Resetting Your Mac's System Management Controller (SMC)

Oh, no. Oh, crap. Your machine won’t turn on. In fact, nothing happens at all when you press the power button.

Your poor, poor Mac.

Besides screaming into your pillow, what can you do? Well, a good thing to try (and heck, just to know about in advance) is how to reset what’s called the System Management Controller (SMC).

All Intel-based Macs have an SMC chip, which is in charge of a ton of low-level functions related to sleep, power, some lights and indicators, and fan speed. So for example, if your Mac’s fans are constantly running even when you’re not doing much, an SMC reset could be just the thing. The most common symptom I’ve seen of an SMC issue, though, is the one I mentioned—a Mac that won’t respond to the power button being pressed, even when its battery is fully charged.

Apple has a very long support article about what can indicate problems with the SMC, what to try before you mess with it, and then how to reset it for all Intel machines, both new and old. Here are the instructions for a computer like mine, a 2012 MacBook Air:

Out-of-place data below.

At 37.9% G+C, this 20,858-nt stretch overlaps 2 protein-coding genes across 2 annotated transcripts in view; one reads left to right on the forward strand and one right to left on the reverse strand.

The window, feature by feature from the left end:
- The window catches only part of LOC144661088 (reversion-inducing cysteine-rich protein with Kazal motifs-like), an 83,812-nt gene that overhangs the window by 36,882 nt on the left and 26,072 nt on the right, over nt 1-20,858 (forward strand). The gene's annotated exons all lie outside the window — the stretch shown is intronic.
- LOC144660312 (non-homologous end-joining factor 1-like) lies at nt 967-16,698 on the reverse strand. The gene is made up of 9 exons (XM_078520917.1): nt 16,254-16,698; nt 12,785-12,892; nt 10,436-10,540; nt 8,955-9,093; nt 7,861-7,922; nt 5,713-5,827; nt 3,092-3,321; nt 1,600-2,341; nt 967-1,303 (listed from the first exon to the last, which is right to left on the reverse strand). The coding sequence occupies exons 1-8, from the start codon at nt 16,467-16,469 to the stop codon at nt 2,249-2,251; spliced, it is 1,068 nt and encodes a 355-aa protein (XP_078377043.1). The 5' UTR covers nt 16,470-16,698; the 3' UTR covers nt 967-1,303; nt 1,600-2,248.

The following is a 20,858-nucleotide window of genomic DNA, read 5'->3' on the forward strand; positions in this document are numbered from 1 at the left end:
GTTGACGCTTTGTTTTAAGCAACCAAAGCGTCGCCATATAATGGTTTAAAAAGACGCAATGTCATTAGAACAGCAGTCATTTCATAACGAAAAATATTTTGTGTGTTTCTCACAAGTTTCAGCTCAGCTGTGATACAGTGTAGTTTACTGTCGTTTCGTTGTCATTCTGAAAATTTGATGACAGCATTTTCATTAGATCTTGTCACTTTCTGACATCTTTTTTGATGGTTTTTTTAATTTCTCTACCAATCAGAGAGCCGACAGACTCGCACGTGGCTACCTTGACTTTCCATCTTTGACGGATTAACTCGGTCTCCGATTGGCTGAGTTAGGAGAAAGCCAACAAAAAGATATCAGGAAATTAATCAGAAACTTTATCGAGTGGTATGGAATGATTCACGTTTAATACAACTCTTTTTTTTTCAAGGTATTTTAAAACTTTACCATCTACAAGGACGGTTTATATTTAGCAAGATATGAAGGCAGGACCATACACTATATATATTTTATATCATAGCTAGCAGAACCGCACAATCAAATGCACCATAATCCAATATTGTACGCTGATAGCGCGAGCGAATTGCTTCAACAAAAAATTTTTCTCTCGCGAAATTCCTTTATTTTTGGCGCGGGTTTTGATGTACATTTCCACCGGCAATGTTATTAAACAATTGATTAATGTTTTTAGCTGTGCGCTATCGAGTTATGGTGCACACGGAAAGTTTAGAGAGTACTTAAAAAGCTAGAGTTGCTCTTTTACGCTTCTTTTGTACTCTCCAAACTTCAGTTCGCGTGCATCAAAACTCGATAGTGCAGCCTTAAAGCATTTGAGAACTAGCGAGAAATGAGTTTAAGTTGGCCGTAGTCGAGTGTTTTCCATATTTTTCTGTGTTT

1. Shut down the computer.
2. Plug in the MagSafe power adapter to a power source, connecting it to the Mac if it’s not already connected.
3. On the built-in keyboard, press the (left side) Shift-Control-Option keys and the power button at the same time.
4. Release all the keys and the power button at the same time.
5. Press the power button to turn on the computer.

So as you can see, that’s pretty simple. It doesn’t get much more difficult for most models, but if your laptop has a removable battery, you’ll have to take it out as part of the process.

Oh, and one more thing: If your machine is an older, PowerPC model, what you’ll be looking to reset isn’t called the SMC—it’s the Power Management Unit (PMU). Again, the instructions for what you’ll do depend on what model of Mac you’ve got, but naturally, Apple has support articles about iBooks and PowerBooks, iMacs, and Mac minis. Hooray for documentation! (And for computers that actually start up when they’re supposed to.)